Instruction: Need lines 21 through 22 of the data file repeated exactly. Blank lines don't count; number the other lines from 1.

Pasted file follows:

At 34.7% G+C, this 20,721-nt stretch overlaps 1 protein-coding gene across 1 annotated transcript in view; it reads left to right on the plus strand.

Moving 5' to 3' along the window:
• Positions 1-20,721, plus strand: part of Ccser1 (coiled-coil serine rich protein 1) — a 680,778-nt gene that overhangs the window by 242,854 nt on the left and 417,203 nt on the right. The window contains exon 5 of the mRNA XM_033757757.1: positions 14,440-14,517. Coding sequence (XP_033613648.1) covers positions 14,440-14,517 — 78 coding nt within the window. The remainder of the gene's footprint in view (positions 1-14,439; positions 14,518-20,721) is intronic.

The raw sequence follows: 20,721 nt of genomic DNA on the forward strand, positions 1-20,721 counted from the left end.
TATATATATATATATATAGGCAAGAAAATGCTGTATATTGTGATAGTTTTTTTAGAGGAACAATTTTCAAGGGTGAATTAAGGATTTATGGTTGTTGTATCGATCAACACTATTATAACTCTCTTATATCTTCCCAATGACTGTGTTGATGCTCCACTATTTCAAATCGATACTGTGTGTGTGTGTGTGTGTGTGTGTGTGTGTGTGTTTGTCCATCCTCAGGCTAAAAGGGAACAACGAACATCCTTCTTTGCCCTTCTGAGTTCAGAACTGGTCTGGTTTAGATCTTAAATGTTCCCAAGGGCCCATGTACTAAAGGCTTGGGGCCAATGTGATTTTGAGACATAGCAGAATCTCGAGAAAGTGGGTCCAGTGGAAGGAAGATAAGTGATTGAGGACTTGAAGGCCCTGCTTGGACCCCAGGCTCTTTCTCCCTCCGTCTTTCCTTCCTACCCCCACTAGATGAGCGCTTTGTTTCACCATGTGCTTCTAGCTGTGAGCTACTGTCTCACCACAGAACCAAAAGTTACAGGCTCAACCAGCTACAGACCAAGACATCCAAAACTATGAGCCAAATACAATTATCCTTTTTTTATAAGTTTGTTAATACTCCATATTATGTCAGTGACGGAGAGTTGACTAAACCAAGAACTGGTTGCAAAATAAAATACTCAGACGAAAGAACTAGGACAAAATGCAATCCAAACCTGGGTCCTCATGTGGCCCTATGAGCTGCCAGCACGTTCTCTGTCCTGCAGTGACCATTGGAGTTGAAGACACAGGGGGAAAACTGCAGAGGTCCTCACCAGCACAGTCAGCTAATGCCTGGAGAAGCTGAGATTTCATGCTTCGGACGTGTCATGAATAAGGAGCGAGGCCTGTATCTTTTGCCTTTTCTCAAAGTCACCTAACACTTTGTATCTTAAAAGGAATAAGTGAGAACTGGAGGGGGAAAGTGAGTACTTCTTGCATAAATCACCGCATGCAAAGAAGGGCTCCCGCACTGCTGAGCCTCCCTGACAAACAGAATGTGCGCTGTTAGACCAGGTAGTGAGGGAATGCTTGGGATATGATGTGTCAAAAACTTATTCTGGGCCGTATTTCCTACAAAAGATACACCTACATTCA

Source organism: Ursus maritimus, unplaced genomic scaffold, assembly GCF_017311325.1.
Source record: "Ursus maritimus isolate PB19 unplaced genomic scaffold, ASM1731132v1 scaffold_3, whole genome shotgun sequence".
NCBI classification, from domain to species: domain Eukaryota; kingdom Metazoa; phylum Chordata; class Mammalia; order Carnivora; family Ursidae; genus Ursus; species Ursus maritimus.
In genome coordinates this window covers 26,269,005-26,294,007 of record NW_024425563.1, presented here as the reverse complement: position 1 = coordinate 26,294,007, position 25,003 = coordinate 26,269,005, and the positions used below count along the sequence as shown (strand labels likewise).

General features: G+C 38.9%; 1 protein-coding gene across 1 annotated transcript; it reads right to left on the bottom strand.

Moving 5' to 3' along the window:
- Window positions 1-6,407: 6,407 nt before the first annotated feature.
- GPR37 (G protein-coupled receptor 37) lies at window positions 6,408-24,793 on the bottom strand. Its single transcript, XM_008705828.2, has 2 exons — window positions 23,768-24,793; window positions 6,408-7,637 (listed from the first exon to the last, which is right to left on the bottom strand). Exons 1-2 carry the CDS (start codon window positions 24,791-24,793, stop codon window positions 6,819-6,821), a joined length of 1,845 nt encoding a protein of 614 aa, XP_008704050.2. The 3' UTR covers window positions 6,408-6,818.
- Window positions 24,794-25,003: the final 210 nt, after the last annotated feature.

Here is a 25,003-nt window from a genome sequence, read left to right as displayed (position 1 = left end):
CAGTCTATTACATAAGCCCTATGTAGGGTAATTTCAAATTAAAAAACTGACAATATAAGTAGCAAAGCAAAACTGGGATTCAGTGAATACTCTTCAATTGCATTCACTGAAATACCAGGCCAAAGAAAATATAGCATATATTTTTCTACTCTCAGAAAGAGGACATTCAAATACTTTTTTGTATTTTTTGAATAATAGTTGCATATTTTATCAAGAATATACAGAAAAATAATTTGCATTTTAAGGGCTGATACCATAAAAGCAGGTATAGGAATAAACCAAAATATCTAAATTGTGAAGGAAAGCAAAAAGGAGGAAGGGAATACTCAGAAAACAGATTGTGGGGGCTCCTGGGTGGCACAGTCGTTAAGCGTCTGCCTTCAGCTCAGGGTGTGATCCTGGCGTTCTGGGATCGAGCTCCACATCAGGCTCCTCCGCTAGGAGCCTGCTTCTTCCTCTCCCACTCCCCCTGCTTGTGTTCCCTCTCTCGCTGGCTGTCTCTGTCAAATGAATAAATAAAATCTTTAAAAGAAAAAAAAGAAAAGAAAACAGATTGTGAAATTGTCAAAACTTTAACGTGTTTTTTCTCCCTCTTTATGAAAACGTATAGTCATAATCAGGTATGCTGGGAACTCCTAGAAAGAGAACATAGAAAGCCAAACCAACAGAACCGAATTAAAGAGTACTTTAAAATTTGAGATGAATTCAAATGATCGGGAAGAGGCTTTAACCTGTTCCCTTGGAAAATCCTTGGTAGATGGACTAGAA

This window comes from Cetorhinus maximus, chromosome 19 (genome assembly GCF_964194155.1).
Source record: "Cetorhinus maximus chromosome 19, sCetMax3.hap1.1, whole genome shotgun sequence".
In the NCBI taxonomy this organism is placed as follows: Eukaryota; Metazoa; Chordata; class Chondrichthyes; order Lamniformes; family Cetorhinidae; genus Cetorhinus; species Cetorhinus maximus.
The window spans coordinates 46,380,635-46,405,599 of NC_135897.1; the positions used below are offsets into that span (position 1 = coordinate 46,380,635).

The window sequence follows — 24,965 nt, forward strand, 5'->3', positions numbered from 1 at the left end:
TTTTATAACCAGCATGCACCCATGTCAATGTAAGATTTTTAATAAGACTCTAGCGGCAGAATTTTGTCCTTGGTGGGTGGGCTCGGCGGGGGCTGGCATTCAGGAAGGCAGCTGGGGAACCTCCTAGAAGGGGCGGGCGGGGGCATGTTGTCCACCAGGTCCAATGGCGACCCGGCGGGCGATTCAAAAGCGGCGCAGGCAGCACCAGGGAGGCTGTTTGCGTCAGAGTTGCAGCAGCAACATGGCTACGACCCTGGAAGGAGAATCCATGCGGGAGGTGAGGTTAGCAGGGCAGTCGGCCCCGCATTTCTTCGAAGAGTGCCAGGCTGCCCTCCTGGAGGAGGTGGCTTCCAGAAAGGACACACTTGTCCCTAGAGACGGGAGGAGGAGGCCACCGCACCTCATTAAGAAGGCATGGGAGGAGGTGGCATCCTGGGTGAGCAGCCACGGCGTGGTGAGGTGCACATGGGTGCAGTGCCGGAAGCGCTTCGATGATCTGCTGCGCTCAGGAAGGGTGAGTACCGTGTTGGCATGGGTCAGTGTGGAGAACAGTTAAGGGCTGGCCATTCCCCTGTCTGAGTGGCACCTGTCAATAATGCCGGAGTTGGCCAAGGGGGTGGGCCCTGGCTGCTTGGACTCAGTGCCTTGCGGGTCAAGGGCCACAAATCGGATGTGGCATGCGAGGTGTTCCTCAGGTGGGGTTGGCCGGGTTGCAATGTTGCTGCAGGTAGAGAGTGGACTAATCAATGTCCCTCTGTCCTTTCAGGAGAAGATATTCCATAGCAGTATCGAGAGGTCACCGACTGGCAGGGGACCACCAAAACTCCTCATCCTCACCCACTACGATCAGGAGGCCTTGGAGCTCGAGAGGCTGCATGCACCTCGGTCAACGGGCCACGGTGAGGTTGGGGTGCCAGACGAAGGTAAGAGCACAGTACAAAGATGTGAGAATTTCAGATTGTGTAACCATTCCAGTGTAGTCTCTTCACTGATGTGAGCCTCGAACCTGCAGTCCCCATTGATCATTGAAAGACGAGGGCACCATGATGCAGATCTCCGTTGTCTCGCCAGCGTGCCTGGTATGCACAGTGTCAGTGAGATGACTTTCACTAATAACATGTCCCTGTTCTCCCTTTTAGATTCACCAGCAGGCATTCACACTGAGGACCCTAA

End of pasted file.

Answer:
The window sequence follows — 24,965 nt, forward strand, 5'->3', positions numbered from 1 at the left end:
TTTTATAACCAGCATGCACCCATGTCAATGTAAGATTTTTAATAAGACTCTAGCGGCAGAATTTTGTCCTTGGTGGGTGGGCTCGGCGGGGGCTGGCATTCAGGAAGGCAGCTGGGGAACCTCCTAGAAGGGGCGGGCGGGGGCATGTTGTCCACCAGGTCCAATGGCGACCCGGCGGGCGATTCAAAAGCGGCGCAGGCAGCACCAGGGAGGCTGTTTGCGTCAGAGTTGCAGCAGCAACATGGCTACGACCCTGGAAGGAGAATCCATGCGGGAGGTGAGGTTAGCAGGGCAGTCGGCCCCGCATTTCTTCGAAGAGTGCCAGGCTGCCCTCCTGGAGGAGGTGGCTTCCAGAAAGGACACACTTGTCCCTAGAGACGGGAGGAGGAGGCCACCGCACCTCATTAAGAAGGCATGGGAGGAGGTGGCATCCTGGGTGAGCAGCCACGGCGTGGTGAGGTGCACATGGGTGCAGTGCCGGAAGCGCTTCGATGATCTGCTGCGCTCAGGAAGGGTGAGTACCGTGTTGGCATGGGTCAGTGTGGAGAACAGTTAAGGGCTGGCCATTCCCCTGTCTGAGTGGCACCTGTCAATAATGCCGGAGTTGGCCAAGGGGGTGGGCCCTGGCTGCTTGGACTCAGTGCCTTGCGGGTCAAGGGCCACAAATCGGATGTGGCATGCGAGGTGTTCCTCAGGTGGGGTTGGCCGGGTTGCAATGTTGCTGCAGGTAGAGAGTGGACTAATCAATGTCCCTCTGTCCTTTCAGGAGAAGATATTCCATAGCAGTATCGAGAGGTCACCGACTGGCAGGGGACCACCAAAACTCCTCATCCTCACCCACTACGATCAGGAGGCCTTGGAGCTCGAGAGGCTGCATGCACCTCGGTCAACGGGCCACGGTGAGGTTGGGGTGCCAGACGAAGGTAAGAGCACAGTACAAAGATGTGAGAATTTCAGATTGTGTAACCATTCCAGTGTAGTCTCTTCACTGATGTGAGCCTCGAACCTGCAGTCCCCATTGATCATTGAAAGACGAGGGCACCATGATGCAGATCTCCGTTGTCTCGCCAGCGTGCCTGGTATGCACAGTGTCAGTGAGATGACTTTCACTAATAACATGTCCCTGTTCTCCCTTTTAGATTCACCAGCAGGCATTCACACTGAGGACCCTAA